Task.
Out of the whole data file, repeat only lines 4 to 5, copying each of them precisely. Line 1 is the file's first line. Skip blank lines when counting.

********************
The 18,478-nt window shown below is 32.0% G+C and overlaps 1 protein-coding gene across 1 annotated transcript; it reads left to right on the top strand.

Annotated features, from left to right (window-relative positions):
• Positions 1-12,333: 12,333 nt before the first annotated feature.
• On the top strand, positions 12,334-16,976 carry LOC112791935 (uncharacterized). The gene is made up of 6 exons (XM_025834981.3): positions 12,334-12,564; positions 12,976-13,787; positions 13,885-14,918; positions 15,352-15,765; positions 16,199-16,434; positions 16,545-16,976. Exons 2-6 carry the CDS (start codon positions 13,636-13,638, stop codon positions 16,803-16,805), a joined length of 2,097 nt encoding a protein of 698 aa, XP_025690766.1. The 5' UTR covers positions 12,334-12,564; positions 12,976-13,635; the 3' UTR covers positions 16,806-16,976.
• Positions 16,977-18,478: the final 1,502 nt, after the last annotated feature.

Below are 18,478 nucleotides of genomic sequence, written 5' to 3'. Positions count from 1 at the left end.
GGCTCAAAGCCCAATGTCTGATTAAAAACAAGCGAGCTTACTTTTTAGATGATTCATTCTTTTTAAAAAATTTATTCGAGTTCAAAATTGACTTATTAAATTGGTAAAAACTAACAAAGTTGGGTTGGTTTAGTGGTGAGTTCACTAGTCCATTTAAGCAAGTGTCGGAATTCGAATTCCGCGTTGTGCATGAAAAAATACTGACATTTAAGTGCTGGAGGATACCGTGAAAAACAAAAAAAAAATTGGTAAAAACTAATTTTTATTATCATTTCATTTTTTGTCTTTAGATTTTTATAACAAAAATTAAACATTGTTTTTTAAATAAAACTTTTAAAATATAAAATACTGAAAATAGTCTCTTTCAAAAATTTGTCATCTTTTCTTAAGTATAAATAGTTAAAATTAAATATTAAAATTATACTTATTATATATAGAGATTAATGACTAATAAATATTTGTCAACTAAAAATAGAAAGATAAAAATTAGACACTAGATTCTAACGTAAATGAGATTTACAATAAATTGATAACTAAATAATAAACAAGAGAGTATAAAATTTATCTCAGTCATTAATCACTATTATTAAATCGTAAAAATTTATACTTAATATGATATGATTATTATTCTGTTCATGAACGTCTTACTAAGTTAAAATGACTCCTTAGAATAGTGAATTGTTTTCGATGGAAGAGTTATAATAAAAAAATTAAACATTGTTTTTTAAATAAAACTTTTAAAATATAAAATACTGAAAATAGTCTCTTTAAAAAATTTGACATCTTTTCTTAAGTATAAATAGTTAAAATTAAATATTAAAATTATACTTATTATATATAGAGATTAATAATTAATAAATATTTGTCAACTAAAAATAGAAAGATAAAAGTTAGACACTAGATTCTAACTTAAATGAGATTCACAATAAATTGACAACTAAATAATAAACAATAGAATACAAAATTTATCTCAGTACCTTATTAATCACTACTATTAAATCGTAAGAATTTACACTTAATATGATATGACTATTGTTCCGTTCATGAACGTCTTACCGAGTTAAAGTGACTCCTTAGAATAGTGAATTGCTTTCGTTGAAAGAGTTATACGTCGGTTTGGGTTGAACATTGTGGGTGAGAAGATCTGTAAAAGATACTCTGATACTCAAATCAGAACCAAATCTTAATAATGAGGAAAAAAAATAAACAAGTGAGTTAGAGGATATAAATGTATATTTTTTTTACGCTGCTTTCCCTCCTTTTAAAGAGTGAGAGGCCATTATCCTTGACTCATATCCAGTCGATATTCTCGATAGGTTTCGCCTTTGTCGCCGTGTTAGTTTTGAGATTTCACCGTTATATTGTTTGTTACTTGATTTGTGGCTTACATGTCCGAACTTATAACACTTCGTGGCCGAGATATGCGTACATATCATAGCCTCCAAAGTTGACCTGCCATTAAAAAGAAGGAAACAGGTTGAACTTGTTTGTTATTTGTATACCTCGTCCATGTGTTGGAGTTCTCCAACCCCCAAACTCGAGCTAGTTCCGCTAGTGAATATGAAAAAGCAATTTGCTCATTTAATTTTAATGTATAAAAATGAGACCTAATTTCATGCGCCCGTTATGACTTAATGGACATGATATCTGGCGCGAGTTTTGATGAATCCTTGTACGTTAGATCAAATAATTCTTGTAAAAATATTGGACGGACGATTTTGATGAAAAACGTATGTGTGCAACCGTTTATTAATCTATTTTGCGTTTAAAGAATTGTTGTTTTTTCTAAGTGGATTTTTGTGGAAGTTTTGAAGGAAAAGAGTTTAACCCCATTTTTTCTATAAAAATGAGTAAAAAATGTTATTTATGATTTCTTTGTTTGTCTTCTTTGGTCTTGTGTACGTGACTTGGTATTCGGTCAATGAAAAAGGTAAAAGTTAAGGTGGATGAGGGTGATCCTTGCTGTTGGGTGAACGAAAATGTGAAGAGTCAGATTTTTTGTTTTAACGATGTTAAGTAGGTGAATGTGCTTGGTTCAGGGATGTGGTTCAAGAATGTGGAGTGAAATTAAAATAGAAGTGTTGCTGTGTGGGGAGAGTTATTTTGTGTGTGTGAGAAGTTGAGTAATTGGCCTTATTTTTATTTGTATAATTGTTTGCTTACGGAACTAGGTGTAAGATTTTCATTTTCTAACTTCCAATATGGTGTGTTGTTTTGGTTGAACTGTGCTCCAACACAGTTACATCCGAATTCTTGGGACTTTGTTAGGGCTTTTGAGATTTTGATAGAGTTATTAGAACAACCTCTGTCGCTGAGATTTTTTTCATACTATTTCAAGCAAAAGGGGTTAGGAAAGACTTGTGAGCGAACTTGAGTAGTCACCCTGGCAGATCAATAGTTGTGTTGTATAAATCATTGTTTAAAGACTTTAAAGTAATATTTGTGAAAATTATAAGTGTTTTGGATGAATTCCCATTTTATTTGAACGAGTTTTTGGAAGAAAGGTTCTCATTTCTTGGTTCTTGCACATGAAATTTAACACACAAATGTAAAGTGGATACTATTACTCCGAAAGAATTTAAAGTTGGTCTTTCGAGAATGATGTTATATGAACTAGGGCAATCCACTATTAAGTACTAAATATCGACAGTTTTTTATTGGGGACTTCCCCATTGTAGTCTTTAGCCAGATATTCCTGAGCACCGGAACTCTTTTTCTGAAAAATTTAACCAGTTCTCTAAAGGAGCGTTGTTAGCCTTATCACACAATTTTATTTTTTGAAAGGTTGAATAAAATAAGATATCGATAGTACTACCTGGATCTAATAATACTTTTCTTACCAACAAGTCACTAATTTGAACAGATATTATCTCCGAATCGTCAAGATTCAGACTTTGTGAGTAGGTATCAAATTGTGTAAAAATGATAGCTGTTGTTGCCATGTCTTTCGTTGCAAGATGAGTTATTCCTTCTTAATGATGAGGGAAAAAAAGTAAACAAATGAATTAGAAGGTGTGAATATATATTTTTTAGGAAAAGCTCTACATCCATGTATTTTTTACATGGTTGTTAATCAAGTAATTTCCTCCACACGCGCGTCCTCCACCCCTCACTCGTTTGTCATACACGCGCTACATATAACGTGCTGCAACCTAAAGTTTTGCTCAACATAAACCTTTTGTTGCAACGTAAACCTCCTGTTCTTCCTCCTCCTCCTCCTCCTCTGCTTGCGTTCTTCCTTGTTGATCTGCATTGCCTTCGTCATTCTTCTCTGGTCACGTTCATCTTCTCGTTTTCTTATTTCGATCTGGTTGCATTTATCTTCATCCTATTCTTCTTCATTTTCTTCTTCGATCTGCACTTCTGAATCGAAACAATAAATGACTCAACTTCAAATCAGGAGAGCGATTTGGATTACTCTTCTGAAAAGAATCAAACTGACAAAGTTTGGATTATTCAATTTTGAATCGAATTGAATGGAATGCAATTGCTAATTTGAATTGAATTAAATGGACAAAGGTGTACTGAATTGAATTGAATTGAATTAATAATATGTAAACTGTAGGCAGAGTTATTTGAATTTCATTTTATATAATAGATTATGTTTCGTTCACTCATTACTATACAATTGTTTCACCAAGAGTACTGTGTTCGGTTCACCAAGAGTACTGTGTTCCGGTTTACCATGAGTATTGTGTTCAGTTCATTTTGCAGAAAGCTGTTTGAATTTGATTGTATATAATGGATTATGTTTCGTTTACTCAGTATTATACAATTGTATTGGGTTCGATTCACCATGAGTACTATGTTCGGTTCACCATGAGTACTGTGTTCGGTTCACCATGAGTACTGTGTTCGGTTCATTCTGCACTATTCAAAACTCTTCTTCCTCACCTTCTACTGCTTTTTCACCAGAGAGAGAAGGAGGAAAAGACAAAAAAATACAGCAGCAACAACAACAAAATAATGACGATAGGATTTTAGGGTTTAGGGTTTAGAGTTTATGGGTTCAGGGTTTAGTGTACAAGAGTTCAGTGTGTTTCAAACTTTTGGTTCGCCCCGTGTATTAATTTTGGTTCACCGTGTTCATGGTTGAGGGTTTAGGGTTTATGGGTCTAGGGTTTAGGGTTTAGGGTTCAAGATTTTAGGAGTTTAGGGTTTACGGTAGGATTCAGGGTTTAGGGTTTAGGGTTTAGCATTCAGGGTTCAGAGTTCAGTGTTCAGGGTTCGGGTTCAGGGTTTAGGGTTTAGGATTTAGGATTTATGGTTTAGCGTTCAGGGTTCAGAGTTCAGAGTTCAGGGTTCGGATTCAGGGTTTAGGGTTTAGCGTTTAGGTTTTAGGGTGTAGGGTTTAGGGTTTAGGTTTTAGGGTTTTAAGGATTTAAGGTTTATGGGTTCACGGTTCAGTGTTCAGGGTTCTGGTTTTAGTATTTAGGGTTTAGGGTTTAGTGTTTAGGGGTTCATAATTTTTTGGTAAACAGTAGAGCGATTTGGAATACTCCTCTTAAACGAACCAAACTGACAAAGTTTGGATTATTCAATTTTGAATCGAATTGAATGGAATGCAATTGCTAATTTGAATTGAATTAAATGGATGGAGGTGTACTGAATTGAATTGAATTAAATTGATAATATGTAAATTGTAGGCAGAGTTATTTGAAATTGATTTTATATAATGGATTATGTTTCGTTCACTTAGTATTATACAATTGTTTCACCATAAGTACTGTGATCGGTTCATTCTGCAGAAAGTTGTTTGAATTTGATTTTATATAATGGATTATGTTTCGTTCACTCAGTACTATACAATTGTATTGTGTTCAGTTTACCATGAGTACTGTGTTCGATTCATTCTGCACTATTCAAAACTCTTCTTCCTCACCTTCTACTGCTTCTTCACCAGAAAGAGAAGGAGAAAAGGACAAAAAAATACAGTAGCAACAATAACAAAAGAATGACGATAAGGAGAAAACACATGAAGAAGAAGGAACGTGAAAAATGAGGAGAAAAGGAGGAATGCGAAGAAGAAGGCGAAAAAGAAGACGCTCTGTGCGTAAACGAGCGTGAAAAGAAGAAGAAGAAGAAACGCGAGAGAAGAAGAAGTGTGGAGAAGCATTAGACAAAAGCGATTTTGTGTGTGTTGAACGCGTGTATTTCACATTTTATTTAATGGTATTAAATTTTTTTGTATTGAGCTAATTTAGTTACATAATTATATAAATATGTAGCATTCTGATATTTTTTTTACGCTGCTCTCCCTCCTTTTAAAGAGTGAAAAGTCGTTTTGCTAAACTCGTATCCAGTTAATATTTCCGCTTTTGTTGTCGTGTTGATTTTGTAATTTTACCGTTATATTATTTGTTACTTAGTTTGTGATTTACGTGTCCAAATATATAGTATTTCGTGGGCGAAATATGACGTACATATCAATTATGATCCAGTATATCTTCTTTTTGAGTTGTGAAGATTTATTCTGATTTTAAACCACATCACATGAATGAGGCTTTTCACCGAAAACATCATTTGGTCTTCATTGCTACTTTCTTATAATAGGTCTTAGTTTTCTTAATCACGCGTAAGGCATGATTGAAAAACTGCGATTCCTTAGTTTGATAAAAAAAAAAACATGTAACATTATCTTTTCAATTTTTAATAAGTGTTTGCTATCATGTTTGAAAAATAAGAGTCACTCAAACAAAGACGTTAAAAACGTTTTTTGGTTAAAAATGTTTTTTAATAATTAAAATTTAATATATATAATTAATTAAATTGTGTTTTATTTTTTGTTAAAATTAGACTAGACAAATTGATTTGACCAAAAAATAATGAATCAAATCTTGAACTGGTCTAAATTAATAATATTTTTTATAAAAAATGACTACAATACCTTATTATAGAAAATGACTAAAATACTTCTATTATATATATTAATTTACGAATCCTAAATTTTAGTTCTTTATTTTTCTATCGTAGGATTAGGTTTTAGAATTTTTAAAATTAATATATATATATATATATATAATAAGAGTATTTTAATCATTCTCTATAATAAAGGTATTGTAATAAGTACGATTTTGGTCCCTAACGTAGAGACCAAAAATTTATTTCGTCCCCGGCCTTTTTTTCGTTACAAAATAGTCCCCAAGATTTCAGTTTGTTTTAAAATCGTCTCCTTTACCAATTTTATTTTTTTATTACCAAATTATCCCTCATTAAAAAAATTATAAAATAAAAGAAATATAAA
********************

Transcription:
• On the top strand, positions 12,334-16,976 carry LOC112791935 (uncharacterized). The gene is made up of 6 exons (XM_025834981.3): positions 12,334-12,564; positions 12,976-13,787; positions 13,885-14,918; positions 15,352-15,765; positions 16,199-16,434; positions 16,545-16,976. Exons 2-6 carry the CDS (start codon positions 13,636-13,638, stop codon positions 16,803-16,805), a joined length of 2,097 nt encoding a protein of 698 aa, XP_025690766.1. The 5' UTR covers positions 12,334-12,564; positions 12,976-13,635; the 3' UTR covers positions 16,806-16,976.
• Positions 16,977-18,478: the final 1,502 nt, after the last annotated feature.